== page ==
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      Breast cancer immunobiology driving immunotherapy: vaccines and immune checkpoint blockade.

      Expert review of anticancer therapy

      Antibodies, Monoclonal, therapeutic use, Antigens, Neoplasm, Breast Neoplasms, immunology, therapy, CTLA-4 Antigen, antagonists & inhibitors, Cancer Vaccines, Female, Humans, Immunotherapy, methods, Programmed Cell Death 1 Receptor

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          Abstract

          Breast cancer is immunogenic, and infiltrating immune cells in primary breast tumors convey important clinical prognostic and predictive information. Furthermore, the immune system is critically involved in clinical responses to some standard cancer therapies. Early breast cancer vaccine trials have established the safety and bioactivity of breast cancer immunotherapy, with hints of clinical activity. Novel strategies for modulating regulators of immunity, including regulatory T cells, myeloid-derived suppressor cells and immune checkpoint pathways (monoclonal antibodies specific for the cytotoxic T-lymphocyte antigen-4 or programmed death), are now available. In particular, immune checkpoint blockade has enormous therapeutic potential. Integrative breast cancer immunotherapies that strategically combine established breast cancer therapies with breast cancer vaccines, immune checkpoint blockade or both should result in durable clinical responses and increased cures.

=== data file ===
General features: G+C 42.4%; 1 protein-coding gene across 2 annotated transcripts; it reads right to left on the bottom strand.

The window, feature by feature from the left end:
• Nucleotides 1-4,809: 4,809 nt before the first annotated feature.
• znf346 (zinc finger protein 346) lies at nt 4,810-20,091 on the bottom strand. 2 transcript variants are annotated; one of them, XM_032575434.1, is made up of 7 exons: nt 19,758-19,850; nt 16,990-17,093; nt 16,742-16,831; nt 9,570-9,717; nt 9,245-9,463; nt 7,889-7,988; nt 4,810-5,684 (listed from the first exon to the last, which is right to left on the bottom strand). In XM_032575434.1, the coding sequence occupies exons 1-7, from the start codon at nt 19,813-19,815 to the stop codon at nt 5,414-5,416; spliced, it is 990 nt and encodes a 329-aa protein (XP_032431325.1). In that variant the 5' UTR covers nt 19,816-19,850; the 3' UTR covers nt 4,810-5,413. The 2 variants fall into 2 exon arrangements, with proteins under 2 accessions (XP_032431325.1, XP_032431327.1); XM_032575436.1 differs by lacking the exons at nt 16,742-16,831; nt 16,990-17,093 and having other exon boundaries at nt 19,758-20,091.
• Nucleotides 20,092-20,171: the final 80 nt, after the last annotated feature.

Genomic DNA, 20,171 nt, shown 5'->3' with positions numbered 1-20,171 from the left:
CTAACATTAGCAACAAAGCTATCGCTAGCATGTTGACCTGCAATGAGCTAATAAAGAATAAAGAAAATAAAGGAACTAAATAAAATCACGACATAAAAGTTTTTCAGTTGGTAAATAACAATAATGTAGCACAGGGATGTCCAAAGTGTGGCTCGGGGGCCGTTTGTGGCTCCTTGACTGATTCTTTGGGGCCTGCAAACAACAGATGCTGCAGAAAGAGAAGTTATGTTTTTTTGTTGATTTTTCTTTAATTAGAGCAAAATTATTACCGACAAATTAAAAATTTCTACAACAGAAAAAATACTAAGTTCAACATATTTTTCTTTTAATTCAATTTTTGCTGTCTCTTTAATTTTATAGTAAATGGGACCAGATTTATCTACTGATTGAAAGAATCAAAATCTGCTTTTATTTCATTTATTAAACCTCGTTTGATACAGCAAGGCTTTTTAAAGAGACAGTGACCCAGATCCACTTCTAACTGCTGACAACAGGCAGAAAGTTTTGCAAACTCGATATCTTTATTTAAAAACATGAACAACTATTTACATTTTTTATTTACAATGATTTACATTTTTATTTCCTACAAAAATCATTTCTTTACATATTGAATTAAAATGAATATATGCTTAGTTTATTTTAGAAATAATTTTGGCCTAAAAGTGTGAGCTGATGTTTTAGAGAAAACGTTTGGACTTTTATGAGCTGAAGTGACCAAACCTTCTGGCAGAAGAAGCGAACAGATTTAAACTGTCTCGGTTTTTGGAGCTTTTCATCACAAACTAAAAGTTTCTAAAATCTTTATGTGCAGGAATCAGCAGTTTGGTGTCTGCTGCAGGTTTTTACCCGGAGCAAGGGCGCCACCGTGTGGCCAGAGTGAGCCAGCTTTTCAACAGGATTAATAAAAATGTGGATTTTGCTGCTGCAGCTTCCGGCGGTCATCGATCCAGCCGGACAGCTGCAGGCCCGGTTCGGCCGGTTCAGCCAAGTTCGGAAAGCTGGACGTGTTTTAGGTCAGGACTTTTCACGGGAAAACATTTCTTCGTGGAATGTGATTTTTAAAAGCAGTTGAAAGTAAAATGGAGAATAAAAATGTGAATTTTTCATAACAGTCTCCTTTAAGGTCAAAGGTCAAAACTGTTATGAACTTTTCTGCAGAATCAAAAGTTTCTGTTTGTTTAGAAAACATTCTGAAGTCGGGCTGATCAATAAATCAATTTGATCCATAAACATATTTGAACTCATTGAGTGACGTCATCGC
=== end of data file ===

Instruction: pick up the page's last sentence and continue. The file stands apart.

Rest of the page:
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          Author and article information

          Journal
          23253225
          3587160
          10.1586/era.12.147

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